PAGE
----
Chronic pain is highly prevalent worldwide and imparts a significant socioeconomic and public health burden. Factors influencing susceptibility to, and mechanisms of, chronic pain development, are not fully understood, but sex is thought to play a significant role, and chronic pain is more prevalent in women than in men. To investigate sex differences in chronic pain, we carried out a sex-stratified genome-wide association study of Multisite Chronic Pain (MCP), a derived chronic pain phenotype, in UK Biobank on 178,556 men and 209,093 women, as well as investigating sex-specific genetic correlations with a range of psychiatric, autoimmune and anthropometric phenotypes and the relationship between sex-specific polygenic risk scores for MCP and chronic widespread pain. We also assessed whether MCP-associated genes showed expression pattern enrichment across tissues. A total of 123 SNPs at five independent loci were significantly associated with MCP in men. In women, a total of 286 genome-wide significant SNPs at ten independent loci were discovered. Meta-analysis of sex-stratified GWAS outputs revealed a further 87 independent associated SNPs. Gene-level analyses revealed sex-specific MCP associations, with 31 genes significantly associated in females, 37 genes associated in males, and a single gene, DCC, associated in both sexes. We found evidence for sex-specific pleiotropy and risk for MCP was found to be associated with chronic widespread pain in a sex-differential manner. Male and female MCP were highly genetically correlated, but at an rg of significantly less than 1 (0.92). All 37 male MCP-associated genes and all but one of 31 female MCP-associated genes were found to be expressed in the dorsal root ganglion, and there was a degree of enrichment for expression in sex-specific tissues. Overall, the findings indicate that sex differences in chronic pain exist at the SNP, gene and transcript abundance level, and highlight possible sex-specific pleiotropy for MCP. Results support the proposition of a strong central nervous-system component to chronic pain in both sexes, additionally highlighting a potential role for the DRG and nociception.
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http://dx.doi.org/10.1371/journal.pgen.1009428DOI Listing
http://www.ncbi.nlm.nih.gov/pmc/articles/PMC8031124PMC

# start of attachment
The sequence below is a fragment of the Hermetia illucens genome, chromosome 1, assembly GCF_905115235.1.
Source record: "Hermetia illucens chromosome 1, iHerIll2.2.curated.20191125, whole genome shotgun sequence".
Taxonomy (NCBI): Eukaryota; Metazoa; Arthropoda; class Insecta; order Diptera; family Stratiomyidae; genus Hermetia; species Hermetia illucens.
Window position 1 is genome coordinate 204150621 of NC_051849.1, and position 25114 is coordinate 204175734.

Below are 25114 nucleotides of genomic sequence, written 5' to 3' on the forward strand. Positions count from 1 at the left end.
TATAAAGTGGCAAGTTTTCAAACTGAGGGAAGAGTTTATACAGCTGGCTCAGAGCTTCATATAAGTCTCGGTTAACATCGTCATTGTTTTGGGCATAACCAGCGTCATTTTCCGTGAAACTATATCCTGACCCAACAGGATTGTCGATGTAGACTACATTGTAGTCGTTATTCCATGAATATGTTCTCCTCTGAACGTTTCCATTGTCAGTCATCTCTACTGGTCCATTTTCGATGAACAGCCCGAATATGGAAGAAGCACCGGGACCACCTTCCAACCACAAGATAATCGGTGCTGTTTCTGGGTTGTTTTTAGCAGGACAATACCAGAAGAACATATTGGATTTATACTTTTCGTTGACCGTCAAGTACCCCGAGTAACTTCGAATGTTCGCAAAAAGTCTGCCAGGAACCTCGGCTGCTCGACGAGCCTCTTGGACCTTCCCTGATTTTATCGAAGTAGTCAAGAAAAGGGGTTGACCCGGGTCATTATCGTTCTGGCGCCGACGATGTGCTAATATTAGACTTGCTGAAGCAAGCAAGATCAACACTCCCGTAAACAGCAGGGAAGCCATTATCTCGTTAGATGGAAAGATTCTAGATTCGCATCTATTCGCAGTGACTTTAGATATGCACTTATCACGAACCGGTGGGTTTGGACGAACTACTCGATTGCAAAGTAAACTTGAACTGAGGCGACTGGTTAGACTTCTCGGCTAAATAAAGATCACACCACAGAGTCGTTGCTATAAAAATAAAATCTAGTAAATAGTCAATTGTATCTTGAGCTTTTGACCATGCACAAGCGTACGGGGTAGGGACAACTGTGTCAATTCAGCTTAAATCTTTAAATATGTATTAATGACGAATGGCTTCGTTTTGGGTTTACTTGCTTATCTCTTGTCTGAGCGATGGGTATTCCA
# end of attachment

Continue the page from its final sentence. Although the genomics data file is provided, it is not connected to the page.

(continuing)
April 2021

The association between genetically determined ABO blood types and major depressive disorder.

Psychiatry Res 2021 05 24;299:113837. Epub 2021 Feb 24.

Department of Psychiatry and Psychotherapy, University Medicine Greifswald, Greifswald, Germany; German Centre for Neurodegenerative Diseases (DZNE), Site Rostock/Greifswald, Greifswald, Germany.

ABO blood types and their corresponding antigens have long been assumed to be related to different human diseases. So far, smaller studies on the relationship between mental disorders and blood types yielded contradicting results. In this study we analyzed the association between ABO blood types and lifetime major depressive disorder (MDD). We performed a pooled analysis with data from 26 cohorts that are part of the MDD working group of the Psychiatric Genomics Consortium (PGC). The dataset included 37,208 individuals of largely European ancestry of which 41.6% were diagnosed with lifetime MDD. ABO blood types were identified using three single nucleotide polymorphisms in the ABO gene: rs505922, rs8176746 and rs8176747. Regression analyses were performed to assess associations between the individual ABO blood types and MDD diagnosis as well as putative interaction effects with sex. The models were adjusted for sex, cohort and the first ten genetic principal components. The percentage of blood type A was slightly lower in cases than controls while blood type O was more prominent in cases. However, these differences were not statistically significant. Our analyses found no evidence of an association between ABO blood types and major depressive disorder.
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http://dx.doi.org/10.1016/j.psychres.2021.113837DOI Listing
http://www.ncbi.nlm.nih.gov/pmc/articles/PMC8071927PMC
May 2021

Apolipoprotein E e4 allele status and later-life depression in the Lothian Birth Cohort 1936.

Psychol Med 2021 Mar 2:1-9. Epub 2021 Mar 2.

Centre for Clinical Brain Sciences, The University of Edinburgh, Edinburgh, UK.

Background: Previous results have been mixed regarding the role of the apolipoprotein E e4 (APOE e4) allele in later-life depression: some studies note that carriers experience greater symptoms and increased risk while others find no such association. However, there are few prospective, population-based studies of the APOE e4-depression association and fewer that examine depressive symptom trajectory and depression risk longitudinally. We examined the association between APOE e4 allele status and longitudinal change in depressive symptoms and depression risk in later-life, over a 12-year follow-up period.

Methods: We used data from 690 participants of the Lothian Birth Cohort 1936 who took part in the Scottish Mental Survey 1947 (aged 11) and were followed-up in later-life over five waves from 2004 to 2019 (aged 70-82). We used APOE e4 allele status to predict longitudinal change in depressive symptom scores and risk of depression (defined by a symptom score threshold or use of depression-related medication). Models were adjusted for sex, childhood cognitive ability, childhood social class, education, adult social class, smoking status and functional limitations at baseline.